Gerd Oswald’s Crime of Passion is a warped film noir from 1957. It features a screenplay by Jo Eisinger and the cinematographer of Laura’s Joseph LaShelle. While some critics have questioned the noir qualifications of Crime of Passion, it’s safe to say that this number contains some sinister elements and contends with a twisting web of crime, punishment of temptation.
At the core of this picture is a subverting of the American Dream, especially as seen through the eyes of a typical housewife. Eisinger’s screenplay takes an independent woman and transports her to a sort of housewife hades, complete with jabbering acquaintances and a husband who lacks the ambition to climb that corporate ladder. And there’s sex. Man, is there sex.
Barbara Stanwyck stars as newspaper columnist Kathy Ferguson. She works the advice beat, but her interest in crime perks up when she’s asked to check out a fugitive woman on the run for killing her husband. She meets LAPD detective Bill Doyle (Sterling Hayden) on the case and falls for him in a hurry, going against her strong independent principles. They get hitched.
Kathy drops the gig at the newspaper and sets herself to becoming the best little wife she can be. She participates in all the lame parties and tries to behave herself, but she can’t stand it. Eventually, she meets the entrancing Inspector Pope (Raymond Burr) and believes that she can help ease her husband up the corporate ladder if she spends a little special time with the Inspector.
Crime of Passion is brimming with sex. When the audience first meets Kathy, she’s a professional with no interest in getting married. She considers Doyle’s traditionalism to be a form of propaganda and she can’t stand his lack of get-up-and-go, but something else draws her to him and makes her sign her life away. When she finally gets what she’s after, the flames are already licking at the door.
Oswald helms the scene of Kathy’s arrival at her new digs in flawless fashion, with a cluster of kids playing in the street and the distant wail of cop cars. There’s danger in the city’s neon expanse, just over that hill, but it’s a hell of a walk to get some action.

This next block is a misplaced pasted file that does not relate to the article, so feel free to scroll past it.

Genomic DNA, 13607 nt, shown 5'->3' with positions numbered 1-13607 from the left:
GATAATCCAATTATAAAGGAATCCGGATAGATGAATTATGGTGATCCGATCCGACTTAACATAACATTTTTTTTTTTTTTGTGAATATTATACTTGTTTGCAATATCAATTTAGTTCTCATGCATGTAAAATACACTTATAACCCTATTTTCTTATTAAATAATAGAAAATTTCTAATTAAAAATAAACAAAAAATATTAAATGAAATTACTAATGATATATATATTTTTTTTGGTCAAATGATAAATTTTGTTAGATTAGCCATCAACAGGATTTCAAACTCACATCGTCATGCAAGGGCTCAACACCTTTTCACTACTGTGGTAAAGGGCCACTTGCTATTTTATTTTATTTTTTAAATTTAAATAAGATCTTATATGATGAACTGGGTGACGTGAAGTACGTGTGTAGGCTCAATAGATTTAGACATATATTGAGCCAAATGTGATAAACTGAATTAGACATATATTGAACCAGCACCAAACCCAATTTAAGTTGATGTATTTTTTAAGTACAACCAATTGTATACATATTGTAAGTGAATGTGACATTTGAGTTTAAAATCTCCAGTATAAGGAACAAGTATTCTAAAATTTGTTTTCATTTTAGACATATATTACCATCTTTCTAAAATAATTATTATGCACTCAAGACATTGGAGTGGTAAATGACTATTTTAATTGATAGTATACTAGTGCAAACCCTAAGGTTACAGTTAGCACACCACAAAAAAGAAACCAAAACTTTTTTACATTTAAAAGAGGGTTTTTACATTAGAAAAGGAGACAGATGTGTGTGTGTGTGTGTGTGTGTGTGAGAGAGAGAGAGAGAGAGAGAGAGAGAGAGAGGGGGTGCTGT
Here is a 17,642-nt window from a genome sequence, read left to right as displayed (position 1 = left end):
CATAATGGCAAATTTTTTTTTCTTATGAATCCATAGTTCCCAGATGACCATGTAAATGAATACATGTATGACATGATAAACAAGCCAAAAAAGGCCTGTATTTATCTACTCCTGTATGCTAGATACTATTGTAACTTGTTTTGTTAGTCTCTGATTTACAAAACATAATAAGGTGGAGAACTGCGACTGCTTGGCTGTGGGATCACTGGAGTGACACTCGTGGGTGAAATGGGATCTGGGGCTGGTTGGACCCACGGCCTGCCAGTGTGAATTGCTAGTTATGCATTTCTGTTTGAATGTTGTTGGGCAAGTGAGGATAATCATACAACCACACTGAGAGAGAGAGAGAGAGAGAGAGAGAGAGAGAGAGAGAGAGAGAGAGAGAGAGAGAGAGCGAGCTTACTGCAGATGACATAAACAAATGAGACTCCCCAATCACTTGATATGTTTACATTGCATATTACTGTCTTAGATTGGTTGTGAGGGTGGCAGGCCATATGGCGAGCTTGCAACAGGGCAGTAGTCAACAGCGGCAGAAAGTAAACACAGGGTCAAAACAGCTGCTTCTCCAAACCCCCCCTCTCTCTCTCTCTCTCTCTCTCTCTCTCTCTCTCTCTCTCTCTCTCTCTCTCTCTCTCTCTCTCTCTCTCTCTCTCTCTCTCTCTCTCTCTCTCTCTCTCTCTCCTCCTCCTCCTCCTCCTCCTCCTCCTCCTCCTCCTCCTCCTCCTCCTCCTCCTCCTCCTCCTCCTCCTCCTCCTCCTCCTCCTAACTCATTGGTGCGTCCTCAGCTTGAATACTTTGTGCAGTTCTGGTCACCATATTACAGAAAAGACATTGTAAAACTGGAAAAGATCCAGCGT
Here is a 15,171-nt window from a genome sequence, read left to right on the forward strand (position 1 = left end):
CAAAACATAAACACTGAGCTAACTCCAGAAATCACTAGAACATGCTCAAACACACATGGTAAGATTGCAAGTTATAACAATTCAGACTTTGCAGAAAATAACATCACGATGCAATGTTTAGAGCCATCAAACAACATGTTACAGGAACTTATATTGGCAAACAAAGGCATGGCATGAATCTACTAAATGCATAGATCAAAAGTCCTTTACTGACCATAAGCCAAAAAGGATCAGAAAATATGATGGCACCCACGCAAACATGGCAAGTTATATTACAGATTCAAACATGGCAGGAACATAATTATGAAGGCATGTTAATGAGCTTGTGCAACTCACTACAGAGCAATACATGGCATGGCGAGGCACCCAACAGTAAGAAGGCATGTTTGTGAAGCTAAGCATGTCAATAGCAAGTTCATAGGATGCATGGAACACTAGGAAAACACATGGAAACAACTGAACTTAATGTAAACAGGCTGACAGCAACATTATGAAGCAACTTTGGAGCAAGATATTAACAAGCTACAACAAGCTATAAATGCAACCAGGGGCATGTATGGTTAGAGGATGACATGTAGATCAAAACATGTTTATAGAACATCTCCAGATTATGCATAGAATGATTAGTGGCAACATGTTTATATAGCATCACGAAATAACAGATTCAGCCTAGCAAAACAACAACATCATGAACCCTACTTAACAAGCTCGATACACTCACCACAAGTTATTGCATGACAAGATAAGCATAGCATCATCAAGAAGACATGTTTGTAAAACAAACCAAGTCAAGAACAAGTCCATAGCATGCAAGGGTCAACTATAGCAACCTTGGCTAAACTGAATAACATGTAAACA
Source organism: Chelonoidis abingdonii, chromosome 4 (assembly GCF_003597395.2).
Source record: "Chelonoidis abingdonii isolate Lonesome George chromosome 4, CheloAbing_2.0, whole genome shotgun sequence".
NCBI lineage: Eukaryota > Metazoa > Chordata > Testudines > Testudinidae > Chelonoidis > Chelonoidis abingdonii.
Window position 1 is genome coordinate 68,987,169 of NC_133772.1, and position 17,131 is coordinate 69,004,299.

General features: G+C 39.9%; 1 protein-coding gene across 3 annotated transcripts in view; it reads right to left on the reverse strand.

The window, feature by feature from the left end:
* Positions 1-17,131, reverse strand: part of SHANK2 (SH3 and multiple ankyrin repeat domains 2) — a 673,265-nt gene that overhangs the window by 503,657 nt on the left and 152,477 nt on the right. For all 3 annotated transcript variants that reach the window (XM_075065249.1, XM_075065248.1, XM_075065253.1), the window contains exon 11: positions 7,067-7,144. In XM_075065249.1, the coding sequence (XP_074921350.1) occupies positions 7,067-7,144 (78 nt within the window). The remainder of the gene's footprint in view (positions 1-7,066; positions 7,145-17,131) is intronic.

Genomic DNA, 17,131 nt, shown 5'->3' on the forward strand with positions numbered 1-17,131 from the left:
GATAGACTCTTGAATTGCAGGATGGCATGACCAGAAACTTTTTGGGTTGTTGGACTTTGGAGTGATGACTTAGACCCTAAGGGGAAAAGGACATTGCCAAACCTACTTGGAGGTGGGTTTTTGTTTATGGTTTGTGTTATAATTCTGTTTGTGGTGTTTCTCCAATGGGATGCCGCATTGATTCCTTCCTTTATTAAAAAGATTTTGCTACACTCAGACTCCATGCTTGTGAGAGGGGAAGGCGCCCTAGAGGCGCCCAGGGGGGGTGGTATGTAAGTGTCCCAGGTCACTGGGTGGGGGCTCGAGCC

Stanwyck really picks up her game when the parties start. After dealing with Doyle’s charms and getting what she’s after in the boudoir, the time comes to really play at being Wife of the Year. Kathy subjects herself to the segregated gatherings of Stepford life, with squawking women carrying on about olives and cheese and the menfolk safely sequestered in their poker games.
But Kathy, bless her heart, can’t stand it. LaShelle’s lens dives close and the picture distorts. The audience feels the room spinning under the heft of mundanity. Kathy wants it to be worth it and she wants something more. When she catches the eye of Burr’s Pope, she has the hook.
Pope knows who Kathy is. Doyle never did. Doyle trawled to make a good woman out of a bad seed, while Pope recognizes the disruptive heart and goes for the jugular. There’s indicted sex between Kathy and Pope, drifting like smoke in the lights, and their relationship progresses to the point of moral haggling.
Crime of Passion is not without issues. Kathy takes a really severe turn to get to where the plot takes her and it’s difficult to believe the crinkly Doyle would serve as such a sweltering bedchamber draw. She enters her nuptial jail with far too little prodding and the picture’s ordinary expedience makes this change implausible.
Still, there’s a lot to like about this sordid little tale. Stanwyck is dynamite in her jagged way and Burr steals scenes with composed charm. Hayden is the wet blanket, but he’s supposed to be, and Fay Wray has a slight turn as Pope’s eternally bothered wife. And there is a homicide about 70 minutes in, one that comes with a bang and leaves with a sizzle.